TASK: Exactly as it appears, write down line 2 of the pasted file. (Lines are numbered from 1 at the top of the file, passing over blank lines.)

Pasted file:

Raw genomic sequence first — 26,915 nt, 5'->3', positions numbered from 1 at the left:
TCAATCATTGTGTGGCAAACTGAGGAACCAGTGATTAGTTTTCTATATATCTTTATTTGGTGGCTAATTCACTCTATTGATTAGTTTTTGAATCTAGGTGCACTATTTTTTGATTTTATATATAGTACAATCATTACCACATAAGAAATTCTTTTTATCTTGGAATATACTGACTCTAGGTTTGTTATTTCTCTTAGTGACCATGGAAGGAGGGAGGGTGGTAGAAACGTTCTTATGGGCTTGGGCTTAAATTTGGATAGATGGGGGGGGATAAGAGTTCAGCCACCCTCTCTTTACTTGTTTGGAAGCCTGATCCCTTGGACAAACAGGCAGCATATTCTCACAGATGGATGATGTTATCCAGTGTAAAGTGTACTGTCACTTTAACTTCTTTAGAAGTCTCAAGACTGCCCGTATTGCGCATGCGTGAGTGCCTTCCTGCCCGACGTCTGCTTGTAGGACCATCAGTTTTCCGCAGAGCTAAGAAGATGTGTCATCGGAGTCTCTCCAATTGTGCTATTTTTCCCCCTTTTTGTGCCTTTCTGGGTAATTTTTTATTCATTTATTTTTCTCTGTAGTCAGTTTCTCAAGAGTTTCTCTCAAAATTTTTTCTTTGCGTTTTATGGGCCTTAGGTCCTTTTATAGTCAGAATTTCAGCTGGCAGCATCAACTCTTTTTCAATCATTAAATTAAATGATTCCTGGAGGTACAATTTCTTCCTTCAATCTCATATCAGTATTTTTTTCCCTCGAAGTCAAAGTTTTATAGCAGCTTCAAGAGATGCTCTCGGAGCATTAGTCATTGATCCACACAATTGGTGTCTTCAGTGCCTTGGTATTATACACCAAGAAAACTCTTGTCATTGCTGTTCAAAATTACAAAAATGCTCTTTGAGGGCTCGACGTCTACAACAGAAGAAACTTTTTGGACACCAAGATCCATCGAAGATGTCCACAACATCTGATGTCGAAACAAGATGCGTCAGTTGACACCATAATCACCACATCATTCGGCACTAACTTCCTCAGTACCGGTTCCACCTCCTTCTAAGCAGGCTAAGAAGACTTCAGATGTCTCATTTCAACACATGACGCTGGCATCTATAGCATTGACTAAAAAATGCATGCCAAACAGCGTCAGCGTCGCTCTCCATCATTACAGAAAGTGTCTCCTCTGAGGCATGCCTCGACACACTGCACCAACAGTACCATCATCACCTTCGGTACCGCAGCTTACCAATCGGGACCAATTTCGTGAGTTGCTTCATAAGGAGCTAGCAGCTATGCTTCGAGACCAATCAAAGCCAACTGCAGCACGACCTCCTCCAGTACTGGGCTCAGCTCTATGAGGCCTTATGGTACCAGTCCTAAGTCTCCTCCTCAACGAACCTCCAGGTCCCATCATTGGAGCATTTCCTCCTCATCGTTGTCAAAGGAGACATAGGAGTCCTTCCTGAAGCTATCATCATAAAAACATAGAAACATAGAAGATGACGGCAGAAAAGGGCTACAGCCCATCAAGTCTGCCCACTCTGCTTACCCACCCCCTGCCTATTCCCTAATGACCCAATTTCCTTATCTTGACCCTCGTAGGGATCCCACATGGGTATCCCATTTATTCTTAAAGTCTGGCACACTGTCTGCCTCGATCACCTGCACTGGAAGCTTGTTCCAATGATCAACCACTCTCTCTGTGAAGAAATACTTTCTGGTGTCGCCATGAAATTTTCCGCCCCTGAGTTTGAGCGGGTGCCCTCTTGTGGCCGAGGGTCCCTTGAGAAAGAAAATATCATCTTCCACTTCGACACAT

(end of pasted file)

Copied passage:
TCAATCATTGTGTGGCAAACTGAGGAACCAGTGATTAGTTTTCTATATATCTTTATTTGGTGGCTAATTCACTCTATTGATTAGTTTTTGAATCTAGGTGCACTATTTTTTGATTTTATATATAGTACAATCATTACCACATAAGAAATTCTTTTTATCTTGGAATATACTGACTCTAGGTTTGTTATTTCTCTTAGTGACCATGGAAGGAGGGAGGGTGGTAGAAACGTTCTTATGGGCTTGGGCTTAAATTTGGATAGATGGGGGGGGATAAGAGTTCAGCCACCCTCTCTTTACTTGTTTGGAAGCCTGATCCCTTGGACAAACAGGCAGCATATTCTCACAGATGGATGATGTTATCCAGTGTAAAGTGTACTGTCACTTTAACTTCTTTAGAAGTCTCAAGACTGCCCGTATTGCGCATGCGTGAGTGCCTTCCTGCCCGACGTCTGCTTGTAGGACCATCAGTTTTCCGCAGAGCTAAGAAGATGTGTCATCGGAGTCTCTCCAATTGTGCTATTTTTCCCCCTTTTTGTGCCTTTCTGGGTAATTTTTTATTCATTTATTTTTCTCTGTAGTCAGTTTCTCAAGAGTTTCTCTCAAAATTTTTTCTTTGCGTTTTATGGGCCTTAGGTCCTTTTATAGTCAGAATTTCAGCTGGCAGCATCAACTCTTTTTCAATCATTAAATTAAATGATTCCTGGAGGTACAATTTCTTCCTTCAATCTCATATCAGTATTTTTTTCCCTCGAAGTCAAAGTTTTATAGCAGCTTCAAGAGATGCTCTCGGAGCATTAGTCATTGATCCACACAATTGGTGTCTTCAGTGCCTTGGTATTATACACCAAGAAAACTCTTGTCATTGCTGTTCAAAATTACAAAAATGCTCTTTGAGGGCTCGACGTCTACAACAGAAGAAACTTTTTGGACACCAAGATCCATCGAAGATGTCCACAACATCTGATGTCGAAACAAGATGCGTCAGTTGACACCATAATCACCACATCATTCGGCACTAACTTCCTCAGTACCGGTTCCACCTCCTTCTAAGCAGGCTAAGAAGACTTCAGATGTCTCATTTCAACACATGACGCTGGCATCTATAGCATTGACTAAAAAATGCATGCCAAACAGCGTCAGCGTCGCTCTCCATCATTACAGAAAGTGTCTCCTCTGAGGCATGCCTCGACACACTGCACCAACAGTACCATCATCACCTTCGGTACCGCAGCTTACCAATCGGGACCAATTTCGTGAGTTGCTTCATAAGGAGCTAGCAGCTATGCTTCGAGACCAATCAAAGCCAACTGCAGCACGACCTCCTCCAGTACTGGGCTCAGCTCTATGAGGCCTTATGGTACCAGTCCTAAGTCTCCTCCTCAACGAACCTCCAGGTCCCATCATTGGAGCATTTCCTCCTCATCGTTGTCAAAGGAGACATAGGAGTCCTTCCTGAAGCTATCATCATAAAAACATAGAAACATAGAAGATGACGGCAGAAAAGGGCTACAGCCCATCAAGTCTGCCCACTCTGCTTACCCACCCCCTGCCTATTCCCTAATGACCCAATTTCCTTATCTTGACCCTCGTAGGGATCCCACATGGGTATCCCATTTATTCTTAAAGTCTGGCACACTGTCTGCCTCGATCACCTGCACTGGAAGCTTGTTCCAATGATCAACCACTCTCTCTGTGAAGAAATACTTTCTGGTGTCGCCATGAAATTTTCCGCCCCTGAGTTTGAGCGGGTGCCCTCTTGTGGCCGAGGGTCCCTTGAGAAAGAAAATATCATCTTCCACTTCGACACAT